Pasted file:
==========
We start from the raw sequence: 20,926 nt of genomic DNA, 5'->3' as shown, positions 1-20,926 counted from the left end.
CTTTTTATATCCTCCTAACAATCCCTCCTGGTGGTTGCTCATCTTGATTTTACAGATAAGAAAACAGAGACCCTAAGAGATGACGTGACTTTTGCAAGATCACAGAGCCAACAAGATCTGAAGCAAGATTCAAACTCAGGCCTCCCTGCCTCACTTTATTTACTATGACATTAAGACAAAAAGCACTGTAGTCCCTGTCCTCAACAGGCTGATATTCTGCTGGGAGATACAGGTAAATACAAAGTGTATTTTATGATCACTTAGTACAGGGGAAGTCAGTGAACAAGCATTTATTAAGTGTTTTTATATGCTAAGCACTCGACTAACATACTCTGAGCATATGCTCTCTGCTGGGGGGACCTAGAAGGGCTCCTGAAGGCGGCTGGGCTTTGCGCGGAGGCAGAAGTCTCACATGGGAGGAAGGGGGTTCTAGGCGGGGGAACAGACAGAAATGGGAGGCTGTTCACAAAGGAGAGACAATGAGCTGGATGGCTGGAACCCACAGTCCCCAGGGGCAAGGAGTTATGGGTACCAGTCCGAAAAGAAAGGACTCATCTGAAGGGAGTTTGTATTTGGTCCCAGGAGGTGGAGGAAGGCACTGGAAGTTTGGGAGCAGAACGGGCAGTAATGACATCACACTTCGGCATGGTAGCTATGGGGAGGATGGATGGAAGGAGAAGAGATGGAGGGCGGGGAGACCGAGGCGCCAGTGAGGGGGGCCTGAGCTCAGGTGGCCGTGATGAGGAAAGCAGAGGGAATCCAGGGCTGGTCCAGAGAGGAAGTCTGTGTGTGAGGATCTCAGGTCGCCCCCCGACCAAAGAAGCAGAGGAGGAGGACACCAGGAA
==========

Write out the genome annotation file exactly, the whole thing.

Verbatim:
We start from the raw sequence: 20,926 nt of genomic DNA, 5'->3' as shown, positions 1-20,926 counted from the left end.
CTTTTTATATCCTCCTAACAATCCCTCCTGGTGGTTGCTCATCTTGATTTTACAGATAAGAAAACAGAGACCCTAAGAGATGACGTGACTTTTGCAAGATCACAGAGCCAACAAGATCTGAAGCAAGATTCAAACTCAGGCCTCCCTGCCTCACTTTATTTACTATGACATTAAGACAAAAAGCACTGTAGTCCCTGTCCTCAACAGGCTGATATTCTGCTGGGAGATACAGGTAAATACAAAGTGTATTTTATGATCACTTAGTACAGGGGAAGTCAGTGAACAAGCATTTATTAAGTGTTTTTATATGCTAAGCACTCGACTAACATACTCTGAGCATATGCTCTCTGCTGGGGGGACCTAGAAGGGCTCCTGAAGGCGGCTGGGCTTTGCGCGGAGGCAGAAGTCTCACATGGGAGGAAGGGGGTTCTAGGCGGGGGAACAGACAGAAATGGGAGGCTGTTCACAAAGGAGAGACAATGAGCTGGATGGCTGGAACCCACAGTCCCCAGGGGCAAGGAGTTATGGGTACCAGTCCGAAAAGAAAGGACTCATCTGAAGGGAGTTTGTATTTGGTCCCAGGAGGTGGAGGAAGGCACTGGAAGTTTGGGAGCAGAACGGGCAGTAATGACATCACACTTCGGCATGGTAGCTATGGGGAGGATGGATGGAAGGAGAAGAGATGGAGGGCGGGGAGACCGAGGCGCCAGTGAGGGGGGCCTGAGCTCAGGTGGCCGTGATGAGGAAAGCAGAGGGAATCCAGGGCTGGTCCAGAGAGGAAGTCTGTGTGTGAGGATCTCAGGTCGCCCCCCGACCAAAGAAGCAGAGGAGGAGGACACCAGGAA